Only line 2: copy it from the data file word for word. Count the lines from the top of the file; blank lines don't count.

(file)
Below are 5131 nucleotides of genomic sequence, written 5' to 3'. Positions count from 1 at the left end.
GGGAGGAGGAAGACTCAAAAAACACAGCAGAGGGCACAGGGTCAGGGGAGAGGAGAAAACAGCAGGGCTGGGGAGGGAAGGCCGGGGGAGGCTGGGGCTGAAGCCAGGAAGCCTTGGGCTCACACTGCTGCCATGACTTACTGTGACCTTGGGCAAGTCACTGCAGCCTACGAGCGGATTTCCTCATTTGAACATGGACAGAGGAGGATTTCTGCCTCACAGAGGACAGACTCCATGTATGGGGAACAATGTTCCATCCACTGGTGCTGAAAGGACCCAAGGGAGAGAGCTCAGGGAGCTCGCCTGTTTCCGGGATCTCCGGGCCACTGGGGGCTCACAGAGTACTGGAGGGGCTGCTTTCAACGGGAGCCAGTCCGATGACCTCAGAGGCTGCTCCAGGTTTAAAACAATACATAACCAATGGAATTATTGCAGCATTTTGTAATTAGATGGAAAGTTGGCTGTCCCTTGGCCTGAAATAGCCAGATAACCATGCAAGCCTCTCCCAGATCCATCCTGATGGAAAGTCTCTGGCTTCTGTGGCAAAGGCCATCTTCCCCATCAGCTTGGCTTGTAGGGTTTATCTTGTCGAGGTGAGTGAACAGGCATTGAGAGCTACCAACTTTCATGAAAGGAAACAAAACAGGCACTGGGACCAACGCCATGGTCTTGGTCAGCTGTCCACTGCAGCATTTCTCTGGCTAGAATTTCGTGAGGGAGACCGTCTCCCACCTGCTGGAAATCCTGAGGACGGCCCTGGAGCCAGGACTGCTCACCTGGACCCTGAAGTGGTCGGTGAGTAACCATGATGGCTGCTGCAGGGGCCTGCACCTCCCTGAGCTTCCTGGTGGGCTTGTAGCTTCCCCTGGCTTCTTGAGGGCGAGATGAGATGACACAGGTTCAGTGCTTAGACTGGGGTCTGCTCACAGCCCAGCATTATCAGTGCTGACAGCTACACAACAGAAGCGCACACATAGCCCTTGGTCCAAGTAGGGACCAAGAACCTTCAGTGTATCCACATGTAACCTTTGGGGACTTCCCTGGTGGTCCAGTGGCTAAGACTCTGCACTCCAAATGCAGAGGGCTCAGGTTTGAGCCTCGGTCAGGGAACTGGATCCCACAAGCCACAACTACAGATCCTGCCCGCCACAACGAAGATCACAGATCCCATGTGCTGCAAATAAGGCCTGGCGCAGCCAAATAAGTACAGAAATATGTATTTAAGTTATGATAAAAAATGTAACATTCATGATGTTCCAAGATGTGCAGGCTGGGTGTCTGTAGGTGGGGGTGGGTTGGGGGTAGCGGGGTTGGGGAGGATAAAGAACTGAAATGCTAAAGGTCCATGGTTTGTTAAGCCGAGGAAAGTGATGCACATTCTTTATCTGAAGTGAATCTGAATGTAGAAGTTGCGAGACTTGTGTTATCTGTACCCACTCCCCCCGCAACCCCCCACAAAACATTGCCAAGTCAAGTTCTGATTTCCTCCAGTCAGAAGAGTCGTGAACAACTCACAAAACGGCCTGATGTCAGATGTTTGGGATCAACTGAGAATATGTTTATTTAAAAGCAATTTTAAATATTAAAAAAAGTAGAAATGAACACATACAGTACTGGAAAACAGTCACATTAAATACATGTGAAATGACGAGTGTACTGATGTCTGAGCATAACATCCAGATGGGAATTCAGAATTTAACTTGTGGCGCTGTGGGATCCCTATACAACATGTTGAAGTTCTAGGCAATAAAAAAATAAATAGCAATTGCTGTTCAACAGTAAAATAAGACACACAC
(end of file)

GGGAGGAGGAAGACTCAAAAAACACAGCAGAGGGCACAGGGTCAGGGGAGAGGAGAAAACAGCAGGGCTGGGGAGGGAAGGCCGGGGGAGGCTGGGGCTGAAGCCAGGAAGCCTTGGGCTCACACTGCTGCCATGACTTACTGTGACCTTGGGCAAGTCACTGCAGCCTACGAGCGGATTTCCTCATTTGAACATGGACAGAGGAGGATTTCTGCCTCACAGAGGACAGACTCCATGTATGGGGAACAATGTTCCATCCACTGGTGCTGAAAGGACCCAAGGGAGAGAGCTCAGGGAGCTCGCCTGTTTCCGGGATCTCCGGGCCACTGGGGGCTCACAGAGTACTGGAGGGGCTGCTTTCAACGGGAGCCAGTCCGATGACCTCAGAGGCTGCTCCAGGTTTAAAACAATACATAACCAATGGAATTATTGCAGCATTTTGTAATTAGATGGAAAGTTGGCTGTCCCTTGGCCTGAAATAGCCAGATAACCATGCAAGCCTCTCCCAGATCCATCCTGATGGAAAGTCTCTGGCTTCTGTGGCAAAGGCCATCTTCCCCATCAGCTTGGCTTGTAGGGTTTATCTTGTCGAGGTGAGTGAACAGGCATTGAGAGCTACCAACTTTCATGAAAGGAAACAAAACAGGCACTGGGACCAACGCCATGGTCTTGGTCAGCTGTCCACTGCAGCATTTCTCTGGCTAGAATTTCGTGAGGGAGACCGTCTCCCACCTGCTGGAAATCCTGAGGACGGCCCTGGAGCCAGGACTGCTCACCTGGACCCTGAAGTGGTCGGTGAGTAACCATGATGGCTGCTGCAGGGGCCTGCACCTCCCTGAGCTTCCTGGTGGGCTTGTAGCTTCCCCTGGCTTCTTGAGGGCGAGATGAGATGACACAGGTTCAGTGCTTAGACTGGGGTCTGCTCACAGCCCAGCATTATCAGTGCTGACAGCTACACAACAGAAGCGCACACATAGCCCTTGGTCCAAGTAGGGACCAAGAACCTTCAGTGTATCCACATGTAACCTTTGGGGACTTCCCTGGTGGTCCAGTGGCTAAGACTCTGCACTCCAAATGCAGAGGGCTCAGGTTTGAGCCTCGGTCAGGGAACTGGATCCCACAAGCCACAACTACAGATCCTGCCCGCCACAACGAAGATCACAGATCCCATGTGCTGCAAATAAGGCCTGGCGCAGCCAAATAAGTACAGAAATATGTATTTAAGTTATGATAAAAAATGTAACATTCATGATGTTCCAAGATGTGCAGGCTGGGTGTCTGTAGGTGGGGGTGGGTTGGGGGTAGCGGGGTTGGGGAGGATAAAGAACTGAAATGCTAAAGGTCCATGGTTTGTTAAGCCGAGGAAAGTGATGCACATTCTTTATCTGAAGTGAATCTGAATGTAGAAGTTGCGAGACTTGTGTTATCTGTACCCACTCCCCCCGCAACCCCCCACAAAACATTGCCAAGTCAAGTTCTGATTTCCTCCAGTCAGAAGAGTCGTGAACAACTCACAAAACGGCCTGATGTCAGATGTTTGGGATCAACTGAGAATATGTTTATTTAAAAGCAATTTTAAATATTAAAAAAAGTAGAAATGAACACATACAGTACTGGAAAACAGTCACATTAAATACATGTGAAATGACGAGTGTACTGATGTCTGAGCATAACATCCAGATGGGAATTCAGAATTTAACTTGTGGCGCTGTGGGATCCCTATACAACATGTTGAAGTTCTAGGCAATAAAAAAATAAATAGCAATTGCTGTTCAACAGTAAAATAAGACACACAC